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The Tell: Fed’s shrinking of balance sheet via quantitative tightening is ‘a complete mistake,’ says Mizuho


The Federal Reserve’s attempt at shrinking its balance sheet through so-called quantitative tightening, or QT,  is “a complete mistake,” according to Mizuho’s chief economist for the U.S.

“There is a nontrivial probability that market liquidity will be adversely affected well before the targeted $2 trillion has been rolled off, preventing the Fed from accomplishing its goal,” said Steven Ricchiuto, U.S. chief economist at Mizuho, in a note Monday. The Fed is letting its bond holdings, which includes U.S. Treasurys, roll off under quantitative tightening while also raising its benchmark interest rate as a primary tool to fight high inflation in the U.S. 

The Fed’s balance sheet had expanded to around $9 trillion during the pandemic after the central bank embarked on a bond-buying program known as quantitative easing, which included the purchase of U.S. Treasurys, to help provide market liquidity as the COVID-19 crisis struck.

“Bank liabilities expand to meet the reserve balances in the system and the Fed’s own analysis suggests these liabilities are not easily trimmed when the Fed lets its balance sheet run off,” Ricchiuto wrote. “Moreover, the historical experience with how the system functions in an ample reserve framework is exceptionally limited and equating QT to rate hikes appears to be the wrong approach.”

In late October, Treasury Secretary Janet Yellen warned at a securities industry conference that the economic backdrop was “dangerous and volatile,” even as she stressed that the U.S. economy was “healthy” and described the financial system as “resilient.” Yellen remarked at the time that “we are very focused on the Treasury market,” saying “it’s critically important that it is a deep, liquid well-functioning and serving as a benchmark for all other assets.”

The Fed said in its financial stability report early this month that the $24 trillion Treasury market had recently been experiencing low levels of market liquidity. John Williams, president of the Federal Reserve Bank of New York, warned in mid-November that liquidity problems in the Treasury market have the potential to impede the Fed’s ability to transmit monetary policy to the economy.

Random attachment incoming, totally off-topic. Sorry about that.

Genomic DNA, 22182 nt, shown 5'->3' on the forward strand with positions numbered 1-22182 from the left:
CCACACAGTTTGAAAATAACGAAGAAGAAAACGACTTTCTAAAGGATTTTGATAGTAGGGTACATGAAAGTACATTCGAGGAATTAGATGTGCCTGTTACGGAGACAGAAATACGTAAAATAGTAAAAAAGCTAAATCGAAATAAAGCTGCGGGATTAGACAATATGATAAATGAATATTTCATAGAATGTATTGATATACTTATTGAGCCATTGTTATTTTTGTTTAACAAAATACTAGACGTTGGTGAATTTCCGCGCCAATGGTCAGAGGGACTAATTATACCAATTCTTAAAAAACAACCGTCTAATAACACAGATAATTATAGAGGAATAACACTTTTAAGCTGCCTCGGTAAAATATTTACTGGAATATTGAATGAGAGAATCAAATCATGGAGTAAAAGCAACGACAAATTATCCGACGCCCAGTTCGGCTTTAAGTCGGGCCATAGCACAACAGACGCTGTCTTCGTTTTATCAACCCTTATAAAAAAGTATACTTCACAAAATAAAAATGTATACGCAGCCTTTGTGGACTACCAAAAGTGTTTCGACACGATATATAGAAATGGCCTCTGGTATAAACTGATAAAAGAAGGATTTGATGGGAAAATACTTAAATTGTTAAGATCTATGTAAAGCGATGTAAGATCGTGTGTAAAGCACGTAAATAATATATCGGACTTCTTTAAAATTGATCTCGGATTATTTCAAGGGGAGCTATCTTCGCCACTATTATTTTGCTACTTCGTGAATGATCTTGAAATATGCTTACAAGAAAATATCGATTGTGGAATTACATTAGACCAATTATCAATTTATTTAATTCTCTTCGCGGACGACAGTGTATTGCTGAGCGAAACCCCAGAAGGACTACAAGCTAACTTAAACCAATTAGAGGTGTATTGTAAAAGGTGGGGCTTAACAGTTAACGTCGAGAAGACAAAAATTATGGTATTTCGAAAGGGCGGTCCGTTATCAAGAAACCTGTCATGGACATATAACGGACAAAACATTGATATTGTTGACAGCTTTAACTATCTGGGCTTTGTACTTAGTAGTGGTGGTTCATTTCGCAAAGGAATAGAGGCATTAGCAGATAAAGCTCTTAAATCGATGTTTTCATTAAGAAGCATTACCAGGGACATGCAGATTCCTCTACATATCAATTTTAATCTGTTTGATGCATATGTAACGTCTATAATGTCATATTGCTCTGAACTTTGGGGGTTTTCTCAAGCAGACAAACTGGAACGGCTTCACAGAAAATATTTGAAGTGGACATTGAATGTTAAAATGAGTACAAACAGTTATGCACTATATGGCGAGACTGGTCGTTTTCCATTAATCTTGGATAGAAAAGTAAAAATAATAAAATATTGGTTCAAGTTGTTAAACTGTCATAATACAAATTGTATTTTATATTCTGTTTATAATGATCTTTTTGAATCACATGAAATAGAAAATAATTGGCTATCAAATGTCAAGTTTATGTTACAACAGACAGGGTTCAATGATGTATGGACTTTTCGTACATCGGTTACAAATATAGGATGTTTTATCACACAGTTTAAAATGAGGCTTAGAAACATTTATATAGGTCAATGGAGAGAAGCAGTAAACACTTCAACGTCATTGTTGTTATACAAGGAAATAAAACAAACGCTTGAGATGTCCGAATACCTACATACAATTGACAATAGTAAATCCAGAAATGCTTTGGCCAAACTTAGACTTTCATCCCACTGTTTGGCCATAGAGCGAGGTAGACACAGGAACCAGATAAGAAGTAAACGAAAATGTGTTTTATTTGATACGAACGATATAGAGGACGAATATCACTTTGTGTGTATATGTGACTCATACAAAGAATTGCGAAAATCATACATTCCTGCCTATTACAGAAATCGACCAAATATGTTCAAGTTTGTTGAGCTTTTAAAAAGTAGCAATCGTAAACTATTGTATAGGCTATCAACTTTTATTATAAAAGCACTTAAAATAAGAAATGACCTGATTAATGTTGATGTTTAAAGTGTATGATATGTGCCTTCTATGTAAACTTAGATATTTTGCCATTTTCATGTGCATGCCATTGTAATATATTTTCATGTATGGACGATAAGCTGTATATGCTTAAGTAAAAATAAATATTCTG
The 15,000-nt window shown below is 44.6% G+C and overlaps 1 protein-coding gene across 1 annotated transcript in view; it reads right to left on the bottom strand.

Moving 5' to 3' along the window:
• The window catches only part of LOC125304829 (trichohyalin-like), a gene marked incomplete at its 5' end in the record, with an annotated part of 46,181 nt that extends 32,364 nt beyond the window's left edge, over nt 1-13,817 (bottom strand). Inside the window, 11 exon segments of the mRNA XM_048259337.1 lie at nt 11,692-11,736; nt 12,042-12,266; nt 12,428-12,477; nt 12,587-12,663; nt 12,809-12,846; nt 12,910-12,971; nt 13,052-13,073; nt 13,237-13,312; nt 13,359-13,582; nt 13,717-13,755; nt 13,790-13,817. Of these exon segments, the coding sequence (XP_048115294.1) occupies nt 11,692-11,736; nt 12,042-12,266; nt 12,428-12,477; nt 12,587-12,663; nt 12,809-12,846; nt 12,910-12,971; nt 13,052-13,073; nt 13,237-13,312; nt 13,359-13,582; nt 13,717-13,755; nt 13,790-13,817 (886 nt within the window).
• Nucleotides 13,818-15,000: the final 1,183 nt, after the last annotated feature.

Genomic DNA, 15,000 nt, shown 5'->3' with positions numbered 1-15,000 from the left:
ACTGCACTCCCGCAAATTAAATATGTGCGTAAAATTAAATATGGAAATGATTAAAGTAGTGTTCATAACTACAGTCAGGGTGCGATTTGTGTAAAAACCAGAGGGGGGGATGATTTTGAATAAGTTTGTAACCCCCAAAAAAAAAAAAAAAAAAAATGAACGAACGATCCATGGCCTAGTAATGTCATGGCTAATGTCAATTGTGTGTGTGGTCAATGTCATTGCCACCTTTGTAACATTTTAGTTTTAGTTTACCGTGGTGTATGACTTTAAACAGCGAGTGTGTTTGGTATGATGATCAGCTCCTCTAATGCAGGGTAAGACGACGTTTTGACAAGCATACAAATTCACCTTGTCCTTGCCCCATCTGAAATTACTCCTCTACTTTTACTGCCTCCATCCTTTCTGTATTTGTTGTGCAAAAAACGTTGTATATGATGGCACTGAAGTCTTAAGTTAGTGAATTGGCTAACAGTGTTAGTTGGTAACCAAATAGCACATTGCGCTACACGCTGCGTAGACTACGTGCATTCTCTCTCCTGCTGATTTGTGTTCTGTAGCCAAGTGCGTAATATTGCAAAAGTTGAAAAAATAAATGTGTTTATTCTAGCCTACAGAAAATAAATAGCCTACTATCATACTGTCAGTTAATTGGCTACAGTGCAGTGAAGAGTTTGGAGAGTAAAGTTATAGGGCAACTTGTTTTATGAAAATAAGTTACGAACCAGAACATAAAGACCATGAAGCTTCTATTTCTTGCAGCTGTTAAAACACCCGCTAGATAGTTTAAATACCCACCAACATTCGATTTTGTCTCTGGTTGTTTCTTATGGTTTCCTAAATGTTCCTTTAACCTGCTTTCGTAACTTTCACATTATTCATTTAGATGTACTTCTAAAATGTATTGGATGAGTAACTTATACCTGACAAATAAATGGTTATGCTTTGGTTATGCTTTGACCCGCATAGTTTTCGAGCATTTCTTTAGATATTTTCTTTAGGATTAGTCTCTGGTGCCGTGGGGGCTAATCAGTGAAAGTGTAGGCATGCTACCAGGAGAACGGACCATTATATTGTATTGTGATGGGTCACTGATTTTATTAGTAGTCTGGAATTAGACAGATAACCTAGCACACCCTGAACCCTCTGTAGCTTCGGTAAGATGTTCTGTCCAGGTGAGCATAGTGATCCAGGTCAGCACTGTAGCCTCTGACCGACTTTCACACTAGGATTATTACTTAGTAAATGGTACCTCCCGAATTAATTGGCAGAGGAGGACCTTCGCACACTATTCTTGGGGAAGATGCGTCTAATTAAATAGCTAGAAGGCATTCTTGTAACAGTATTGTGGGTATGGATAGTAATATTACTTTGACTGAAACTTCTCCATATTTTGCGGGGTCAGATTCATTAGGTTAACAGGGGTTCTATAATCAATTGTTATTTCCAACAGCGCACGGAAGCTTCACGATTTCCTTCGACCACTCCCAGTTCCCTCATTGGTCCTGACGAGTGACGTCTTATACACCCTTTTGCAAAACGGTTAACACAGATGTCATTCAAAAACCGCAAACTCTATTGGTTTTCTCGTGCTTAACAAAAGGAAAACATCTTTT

According to Yellen’s remarks last month, President Joe Biden’s administration was working across agencies to pursue policies that could shore up liquidity in the U.S. government debt market. She also said she didn’t see a market problem at the time.

Mizuho’s Ricchiuto said in his note Monday that quantitative easing, which involves the Fed buying bonds such as Treasurys, “is unlikely to be reinitiated given the ongoing struggle with inflation.” By contrast, “in 2018-2019, deflation and secular stagnation were the key concerns for policy makers,” he wrote.

The Fed began hiking rates in March to combat high U.S. inflation that surged in the wake of the COVID-19 crisis. Inflation soared amid supply-chain disruptions tied to COVID as well as unprecedented monetary and fiscal stimulus that was designed to help the economy through the crisis sparked by the pandemic.

Read: Fed’s Brainard: Even countries that hiked interest rates ahead of U.S. didn’t avoid high inflation

Following Russia’s invasion of Ukraine, “the Fed was also quick to shift gears,” Ricchiuto said, with the Federal Open Market Committee adopting “a restrictive policy” that has left the central bank’s terminal rate “a key unanswered question.”

“Because monetary policy works with a lag, and underlying economic demand has remained relatively resilient, the terminal rate has become a moving target,” according to the Mizuho note.

That’s why the Fed “has adopted a data-dependent approach to rate hikes,” with FOMC members searching for “the level that will correct the imbalance between the supply and demand for labor,” Ricchiuto said. “Our read on the data suggest that at 5%, the forward structure of rates is still well short of the likely final peak in short-term rates this cycle.”

Ricchiuto also raised concern that investors may be too eager to look beyond the Fed’s monetary tightening after seeing signs of inflation weakening in October.

“The desire of market participants to look past the tightening to the eventual easing is simply increasing the probability that rates will need to go higher and stay there longer for the Fed to achieve the necessary and sufficient conditions for reversing its restrictive approach,” he said.

Read: The Fed will likely need to keep interest rates above 5% into 2024 to succeed in taming inflation, Bullard says

The Fed’s next policy meeting is scheduled for Dec. 13-14. 

Meanwhile, the yield on the 10-year Treasury note

finished unchanged at 3.701% on Monday, according to Dow Jones Market Data. But so far in 2022, 10-year yields remained up about 2.2 percentage points, rising as the Fed hiked rates this year.

U.S. stocks have been hurt by rising rates in 2022, with the S&P 500

down 16.8% through Monday. The S&P 500 closed 1.5% lower Monday, while the Dow Jones Industrial Average shed 1.4% and the Nasdaq Composite

dropped 1.6%, according to Dow Jones Market Data. 

Read: The next financial crisis may already be brewing — but not where investors might expect

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